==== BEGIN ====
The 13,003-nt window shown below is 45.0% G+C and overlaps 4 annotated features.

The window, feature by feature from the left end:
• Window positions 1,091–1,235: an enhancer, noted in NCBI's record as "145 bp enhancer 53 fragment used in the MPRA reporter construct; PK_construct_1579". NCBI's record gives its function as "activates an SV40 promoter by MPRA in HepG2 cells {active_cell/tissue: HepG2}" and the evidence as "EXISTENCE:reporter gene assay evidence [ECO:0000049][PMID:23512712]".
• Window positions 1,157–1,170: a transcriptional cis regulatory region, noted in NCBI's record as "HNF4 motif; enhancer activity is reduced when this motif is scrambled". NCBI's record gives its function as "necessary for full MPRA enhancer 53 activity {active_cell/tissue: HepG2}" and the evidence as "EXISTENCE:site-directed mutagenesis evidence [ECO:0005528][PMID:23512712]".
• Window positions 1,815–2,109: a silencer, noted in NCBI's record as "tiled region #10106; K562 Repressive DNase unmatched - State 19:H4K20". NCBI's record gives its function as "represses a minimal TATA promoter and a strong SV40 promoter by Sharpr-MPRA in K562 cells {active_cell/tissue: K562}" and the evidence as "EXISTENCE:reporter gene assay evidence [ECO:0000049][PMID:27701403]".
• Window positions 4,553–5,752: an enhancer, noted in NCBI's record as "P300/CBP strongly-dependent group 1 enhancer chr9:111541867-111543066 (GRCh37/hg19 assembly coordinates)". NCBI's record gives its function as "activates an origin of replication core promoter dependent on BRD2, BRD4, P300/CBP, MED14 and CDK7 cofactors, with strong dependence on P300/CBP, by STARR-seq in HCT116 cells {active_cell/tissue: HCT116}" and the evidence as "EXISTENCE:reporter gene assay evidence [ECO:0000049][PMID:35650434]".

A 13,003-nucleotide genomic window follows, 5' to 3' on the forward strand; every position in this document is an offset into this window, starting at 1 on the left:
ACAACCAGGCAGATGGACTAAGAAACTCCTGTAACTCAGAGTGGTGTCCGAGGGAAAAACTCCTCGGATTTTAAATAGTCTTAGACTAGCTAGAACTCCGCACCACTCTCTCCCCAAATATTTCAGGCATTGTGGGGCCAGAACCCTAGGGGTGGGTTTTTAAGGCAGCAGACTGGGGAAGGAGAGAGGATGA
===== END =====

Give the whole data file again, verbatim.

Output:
The 13,003-nt window shown below is 45.0% G+C and overlaps 4 annotated features.

The window, feature by feature from the left end:
• Window positions 1,091–1,235: an enhancer, noted in NCBI's record as "145 bp enhancer 53 fragment used in the MPRA reporter construct; PK_construct_1579". NCBI's record gives its function as "activates an SV40 promoter by MPRA in HepG2 cells {active_cell/tissue: HepG2}" and the evidence as "EXISTENCE:reporter gene assay evidence [ECO:0000049][PMID:23512712]".
• Window positions 1,157–1,170: a transcriptional cis regulatory region, noted in NCBI's record as "HNF4 motif; enhancer activity is reduced when this motif is scrambled". NCBI's record gives its function as "necessary for full MPRA enhancer 53 activity {active_cell/tissue: HepG2}" and the evidence as "EXISTENCE:site-directed mutagenesis evidence [ECO:0005528][PMID:23512712]".
• Window positions 1,815–2,109: a silencer, noted in NCBI's record as "tiled region #10106; K562 Repressive DNase unmatched - State 19:H4K20". NCBI's record gives its function as "represses a minimal TATA promoter and a strong SV40 promoter by Sharpr-MPRA in K562 cells {active_cell/tissue: K562}" and the evidence as "EXISTENCE:reporter gene assay evidence [ECO:0000049][PMID:27701403]".
• Window positions 4,553–5,752: an enhancer, noted in NCBI's record as "P300/CBP strongly-dependent group 1 enhancer chr9:111541867-111543066 (GRCh37/hg19 assembly coordinates)". NCBI's record gives its function as "activates an origin of replication core promoter dependent on BRD2, BRD4, P300/CBP, MED14 and CDK7 cofactors, with strong dependence on P300/CBP, by STARR-seq in HCT116 cells {active_cell/tissue: HCT116}" and the evidence as "EXISTENCE:reporter gene assay evidence [ECO:0000049][PMID:35650434]".

A 13,003-nucleotide genomic window follows, 5' to 3' on the forward strand; every position in this document is an offset into this window, starting at 1 on the left:
ACAACCAGGCAGATGGACTAAGAAACTCCTGTAACTCAGAGTGGTGTCCGAGGGAAAAACTCCTCGGATTTTAAATAGTCTTAGACTAGCTAGAACTCCGCACCACTCTCTCCCCAAATATTTCAGGCATTGTGGGGCCAGAACCCTAGGGGTGGGTTTTTAAGGCAGCAGACTGGGGAAGGAGAGAGGATGA